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Latest child poverty figures

At a glance: child poverty measures for year ending June 2019

The following nine poverty measures are now reported annually by the Government Statistician according to the Child Poverty Reduction Act 2018. The table below provides the latest figures for these measures for the year ending June 2019.

BHC refers to the median equivalised disposable household income before-housing costs while AHC refers to the median equivalised disposable household income after-housing-costs. For instance, AHC 40 refers to the number of children living in households with less than 40 percent of the median equivalised disposable household income after-housing-costs.

  • Disposable household income is the total income for all household members 15 and older, plus tax credits, less ACC levy and tax payable. This figure is equivalised, meaning that income is adjusted according to household size.
  • Housing costs include expenditure on mortgage payments, rent payments, property rates payments and property insurance. The Government reports on household income both before and after housing costs have been deducted, giving an indication of the impact of housing costs on child poverty rates.

The percentage of children living in household with less than 50 percent of the median equivalised disposable household income after-housing-costs (AHC 50) measure is reported as both a fixed-line and a moving-line measure.

  • Fixed-line measures set an income threshold for a particular ‘base’ year (in this case, the financial year 2017/18), while adjusting for inflation. This measure is particularly useful during a recession. As unemployment increases, moving line measures may give the impression that child poverty is improving, when average incomes are simply decreasing.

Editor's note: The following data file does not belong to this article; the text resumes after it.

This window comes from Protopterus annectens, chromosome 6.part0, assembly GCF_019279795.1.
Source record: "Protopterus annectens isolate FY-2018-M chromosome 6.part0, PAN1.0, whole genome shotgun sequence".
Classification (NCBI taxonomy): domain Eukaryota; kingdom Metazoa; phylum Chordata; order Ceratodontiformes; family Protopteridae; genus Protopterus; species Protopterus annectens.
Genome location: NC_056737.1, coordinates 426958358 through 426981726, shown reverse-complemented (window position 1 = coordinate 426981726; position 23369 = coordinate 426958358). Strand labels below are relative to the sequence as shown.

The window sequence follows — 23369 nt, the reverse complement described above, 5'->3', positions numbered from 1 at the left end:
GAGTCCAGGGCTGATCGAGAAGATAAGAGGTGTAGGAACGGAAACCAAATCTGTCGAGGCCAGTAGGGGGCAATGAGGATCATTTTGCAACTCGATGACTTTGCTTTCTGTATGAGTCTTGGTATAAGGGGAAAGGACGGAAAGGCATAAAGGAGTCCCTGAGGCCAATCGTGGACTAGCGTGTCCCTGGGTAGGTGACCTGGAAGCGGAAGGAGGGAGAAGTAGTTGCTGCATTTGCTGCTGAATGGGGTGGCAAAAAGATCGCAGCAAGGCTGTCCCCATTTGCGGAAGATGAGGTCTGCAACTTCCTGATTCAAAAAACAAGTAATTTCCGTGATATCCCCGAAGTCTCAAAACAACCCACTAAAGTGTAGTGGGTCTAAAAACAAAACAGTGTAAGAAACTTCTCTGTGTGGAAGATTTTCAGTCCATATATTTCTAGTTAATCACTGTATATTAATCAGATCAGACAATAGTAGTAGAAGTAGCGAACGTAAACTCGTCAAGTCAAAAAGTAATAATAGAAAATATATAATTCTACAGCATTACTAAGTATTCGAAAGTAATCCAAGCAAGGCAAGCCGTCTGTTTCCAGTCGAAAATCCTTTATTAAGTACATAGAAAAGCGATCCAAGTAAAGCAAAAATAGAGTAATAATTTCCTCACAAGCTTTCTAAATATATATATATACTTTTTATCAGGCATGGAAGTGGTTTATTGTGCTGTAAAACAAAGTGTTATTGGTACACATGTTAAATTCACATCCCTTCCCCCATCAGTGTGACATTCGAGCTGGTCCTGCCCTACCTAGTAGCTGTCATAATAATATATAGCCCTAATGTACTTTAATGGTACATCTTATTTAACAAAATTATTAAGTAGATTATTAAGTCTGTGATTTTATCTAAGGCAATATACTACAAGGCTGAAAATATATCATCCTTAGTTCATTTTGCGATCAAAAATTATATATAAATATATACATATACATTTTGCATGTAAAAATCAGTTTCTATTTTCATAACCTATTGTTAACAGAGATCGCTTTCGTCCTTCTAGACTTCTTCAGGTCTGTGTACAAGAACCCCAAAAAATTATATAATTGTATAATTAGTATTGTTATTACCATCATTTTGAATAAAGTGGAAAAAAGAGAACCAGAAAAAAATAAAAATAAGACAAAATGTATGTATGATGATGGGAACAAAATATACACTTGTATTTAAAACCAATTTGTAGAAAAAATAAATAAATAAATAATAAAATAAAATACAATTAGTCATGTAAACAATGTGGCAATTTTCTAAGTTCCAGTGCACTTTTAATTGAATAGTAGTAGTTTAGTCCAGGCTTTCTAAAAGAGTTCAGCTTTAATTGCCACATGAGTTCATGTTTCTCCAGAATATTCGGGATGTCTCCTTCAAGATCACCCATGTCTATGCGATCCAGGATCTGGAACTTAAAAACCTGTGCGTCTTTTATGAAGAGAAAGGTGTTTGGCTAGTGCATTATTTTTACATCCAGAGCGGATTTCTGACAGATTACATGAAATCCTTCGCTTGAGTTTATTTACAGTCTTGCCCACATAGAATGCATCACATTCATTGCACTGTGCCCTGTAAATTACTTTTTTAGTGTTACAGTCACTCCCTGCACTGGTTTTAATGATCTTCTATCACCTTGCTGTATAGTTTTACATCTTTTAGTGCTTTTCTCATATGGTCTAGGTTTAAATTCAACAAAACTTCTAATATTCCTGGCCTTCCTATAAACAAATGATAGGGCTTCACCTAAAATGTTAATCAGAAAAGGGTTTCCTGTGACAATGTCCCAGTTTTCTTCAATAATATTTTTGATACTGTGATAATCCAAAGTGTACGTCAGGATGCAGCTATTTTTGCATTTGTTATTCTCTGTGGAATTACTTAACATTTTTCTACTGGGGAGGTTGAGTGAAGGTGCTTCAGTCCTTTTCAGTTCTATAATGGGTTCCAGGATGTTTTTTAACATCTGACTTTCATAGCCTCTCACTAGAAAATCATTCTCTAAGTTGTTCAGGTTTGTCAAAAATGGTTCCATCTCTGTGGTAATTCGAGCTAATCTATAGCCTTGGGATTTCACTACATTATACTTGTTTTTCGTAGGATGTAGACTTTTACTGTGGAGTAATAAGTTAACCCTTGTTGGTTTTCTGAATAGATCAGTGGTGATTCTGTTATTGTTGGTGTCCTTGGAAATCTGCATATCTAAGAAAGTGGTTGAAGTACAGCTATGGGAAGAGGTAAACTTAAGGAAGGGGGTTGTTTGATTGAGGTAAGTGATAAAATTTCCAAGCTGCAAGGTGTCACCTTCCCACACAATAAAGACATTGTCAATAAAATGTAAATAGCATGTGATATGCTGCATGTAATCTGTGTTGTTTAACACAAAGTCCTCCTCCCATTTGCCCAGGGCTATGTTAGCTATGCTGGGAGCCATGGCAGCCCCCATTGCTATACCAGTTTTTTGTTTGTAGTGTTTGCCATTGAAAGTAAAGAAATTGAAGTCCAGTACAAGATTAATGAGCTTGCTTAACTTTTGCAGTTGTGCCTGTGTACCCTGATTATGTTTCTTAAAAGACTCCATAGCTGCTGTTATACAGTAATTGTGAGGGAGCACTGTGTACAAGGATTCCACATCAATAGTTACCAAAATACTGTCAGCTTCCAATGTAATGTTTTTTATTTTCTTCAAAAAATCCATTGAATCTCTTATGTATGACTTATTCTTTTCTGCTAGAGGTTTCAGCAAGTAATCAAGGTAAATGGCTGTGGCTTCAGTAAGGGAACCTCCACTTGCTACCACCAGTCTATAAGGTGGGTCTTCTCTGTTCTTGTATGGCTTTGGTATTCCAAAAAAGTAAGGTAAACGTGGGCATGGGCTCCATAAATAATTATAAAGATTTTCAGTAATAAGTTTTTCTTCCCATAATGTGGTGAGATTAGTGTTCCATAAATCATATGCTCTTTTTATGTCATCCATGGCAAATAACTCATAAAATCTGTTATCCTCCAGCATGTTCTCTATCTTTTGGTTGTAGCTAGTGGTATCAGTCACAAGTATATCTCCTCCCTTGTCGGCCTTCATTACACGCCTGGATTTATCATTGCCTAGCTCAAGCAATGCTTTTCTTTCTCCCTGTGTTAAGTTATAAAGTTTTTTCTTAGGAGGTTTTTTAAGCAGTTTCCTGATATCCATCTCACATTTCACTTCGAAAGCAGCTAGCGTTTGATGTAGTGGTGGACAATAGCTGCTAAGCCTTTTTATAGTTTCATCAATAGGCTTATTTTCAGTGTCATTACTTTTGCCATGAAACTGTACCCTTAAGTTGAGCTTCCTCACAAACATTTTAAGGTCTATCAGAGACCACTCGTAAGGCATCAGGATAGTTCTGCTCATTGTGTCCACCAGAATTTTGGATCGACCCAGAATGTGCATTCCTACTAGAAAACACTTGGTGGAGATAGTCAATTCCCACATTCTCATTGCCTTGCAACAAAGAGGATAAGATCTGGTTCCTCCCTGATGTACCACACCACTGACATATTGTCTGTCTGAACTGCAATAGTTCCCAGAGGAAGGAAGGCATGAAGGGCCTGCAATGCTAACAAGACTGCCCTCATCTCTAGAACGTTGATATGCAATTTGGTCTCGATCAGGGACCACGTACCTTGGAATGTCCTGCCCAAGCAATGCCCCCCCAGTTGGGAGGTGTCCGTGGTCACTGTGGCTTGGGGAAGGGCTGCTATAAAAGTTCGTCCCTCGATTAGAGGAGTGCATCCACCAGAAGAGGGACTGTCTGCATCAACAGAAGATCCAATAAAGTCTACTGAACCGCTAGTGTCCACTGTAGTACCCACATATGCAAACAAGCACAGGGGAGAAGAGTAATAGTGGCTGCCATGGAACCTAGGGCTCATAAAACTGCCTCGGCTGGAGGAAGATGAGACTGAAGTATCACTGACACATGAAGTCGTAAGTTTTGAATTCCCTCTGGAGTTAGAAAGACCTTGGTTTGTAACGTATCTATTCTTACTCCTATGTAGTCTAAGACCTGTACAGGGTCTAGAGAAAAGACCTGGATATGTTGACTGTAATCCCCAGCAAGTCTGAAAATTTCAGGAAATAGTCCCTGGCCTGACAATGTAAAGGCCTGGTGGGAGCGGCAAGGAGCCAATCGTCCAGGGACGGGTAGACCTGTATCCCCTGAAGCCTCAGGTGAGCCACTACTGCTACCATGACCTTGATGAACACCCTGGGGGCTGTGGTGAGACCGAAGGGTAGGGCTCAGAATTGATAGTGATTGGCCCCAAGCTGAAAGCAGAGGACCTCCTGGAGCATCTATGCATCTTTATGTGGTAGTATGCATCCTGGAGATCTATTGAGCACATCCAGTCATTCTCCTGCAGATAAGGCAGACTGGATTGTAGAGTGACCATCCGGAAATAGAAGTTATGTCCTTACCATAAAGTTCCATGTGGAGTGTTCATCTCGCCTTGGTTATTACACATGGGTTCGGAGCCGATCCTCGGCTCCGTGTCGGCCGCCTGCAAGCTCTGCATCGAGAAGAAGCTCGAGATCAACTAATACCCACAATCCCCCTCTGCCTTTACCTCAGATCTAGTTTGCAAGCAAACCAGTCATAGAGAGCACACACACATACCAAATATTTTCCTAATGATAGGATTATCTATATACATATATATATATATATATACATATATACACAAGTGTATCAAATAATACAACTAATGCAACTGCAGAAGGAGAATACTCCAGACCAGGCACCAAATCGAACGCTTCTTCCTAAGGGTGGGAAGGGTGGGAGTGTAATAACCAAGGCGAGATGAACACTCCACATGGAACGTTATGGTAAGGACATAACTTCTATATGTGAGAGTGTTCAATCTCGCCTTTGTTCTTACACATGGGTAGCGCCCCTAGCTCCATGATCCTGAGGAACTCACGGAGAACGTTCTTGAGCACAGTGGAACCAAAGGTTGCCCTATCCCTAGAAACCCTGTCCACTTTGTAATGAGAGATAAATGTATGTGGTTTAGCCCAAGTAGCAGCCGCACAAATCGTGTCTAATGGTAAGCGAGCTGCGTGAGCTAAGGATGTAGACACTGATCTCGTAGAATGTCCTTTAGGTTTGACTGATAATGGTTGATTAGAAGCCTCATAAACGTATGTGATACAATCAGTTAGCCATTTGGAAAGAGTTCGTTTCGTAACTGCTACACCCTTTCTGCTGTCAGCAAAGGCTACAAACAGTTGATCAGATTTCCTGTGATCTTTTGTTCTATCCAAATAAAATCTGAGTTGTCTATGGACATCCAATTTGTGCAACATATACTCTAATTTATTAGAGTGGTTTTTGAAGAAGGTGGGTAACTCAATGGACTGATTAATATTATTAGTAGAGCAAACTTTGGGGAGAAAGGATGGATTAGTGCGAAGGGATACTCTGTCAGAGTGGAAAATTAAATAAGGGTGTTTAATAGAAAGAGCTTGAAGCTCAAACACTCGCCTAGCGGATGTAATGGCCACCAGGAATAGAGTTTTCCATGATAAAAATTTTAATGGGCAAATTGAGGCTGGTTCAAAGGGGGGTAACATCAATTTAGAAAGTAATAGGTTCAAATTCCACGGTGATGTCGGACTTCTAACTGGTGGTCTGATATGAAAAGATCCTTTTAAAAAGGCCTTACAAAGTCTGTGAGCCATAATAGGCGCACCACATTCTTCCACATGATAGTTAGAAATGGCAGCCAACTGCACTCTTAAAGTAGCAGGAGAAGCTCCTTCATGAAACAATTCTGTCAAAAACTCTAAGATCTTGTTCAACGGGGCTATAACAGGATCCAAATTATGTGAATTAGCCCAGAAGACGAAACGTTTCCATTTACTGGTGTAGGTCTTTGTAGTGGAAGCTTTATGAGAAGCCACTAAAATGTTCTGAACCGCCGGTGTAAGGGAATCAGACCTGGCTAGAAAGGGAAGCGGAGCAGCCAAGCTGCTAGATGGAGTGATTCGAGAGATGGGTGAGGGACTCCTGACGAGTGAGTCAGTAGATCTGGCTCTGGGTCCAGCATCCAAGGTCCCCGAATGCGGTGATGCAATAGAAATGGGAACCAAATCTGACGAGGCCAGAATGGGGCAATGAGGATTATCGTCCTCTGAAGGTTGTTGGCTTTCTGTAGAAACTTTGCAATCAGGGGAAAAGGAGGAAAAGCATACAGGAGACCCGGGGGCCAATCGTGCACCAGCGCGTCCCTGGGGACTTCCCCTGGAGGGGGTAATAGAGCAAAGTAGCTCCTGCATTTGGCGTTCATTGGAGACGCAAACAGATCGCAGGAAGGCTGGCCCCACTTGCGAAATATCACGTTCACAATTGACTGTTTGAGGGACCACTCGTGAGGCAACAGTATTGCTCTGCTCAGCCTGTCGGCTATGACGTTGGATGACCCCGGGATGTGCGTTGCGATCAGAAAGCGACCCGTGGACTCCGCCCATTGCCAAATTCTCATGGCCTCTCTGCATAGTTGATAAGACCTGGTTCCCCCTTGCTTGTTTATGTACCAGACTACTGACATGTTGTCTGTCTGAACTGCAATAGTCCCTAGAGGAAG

• All other measures are moving-line. They calculate a household’s current income according to the current median for all households.

The Government also reports on the number of children living in material hardship and severe material hardship. These measures use the DEP-17 index, which includes questions about an enforced lack of essentials such as food, bills and doctors visits.

  • A household is deemed to be in material hardship if it scores six or more lacks from the 17 items.
  • A household is defined as being in severe material hardship if it scores nine or more lacks from the 17 items.

At a glance: child poverty figures over time

The number of children in New Zealand living in households experiencing income poverty remains high. Over the year ending June 2019:

  • 328,200 children were living in households with less than 60 percent of the median after-housing-costs income
  • 241,600 children were living in households with less than 50 percent of the median after-housing-costs income
  • 167,600 children were living in households with less than 40 percent of the median after-housing-costs income

Data retrieved from Stats NZ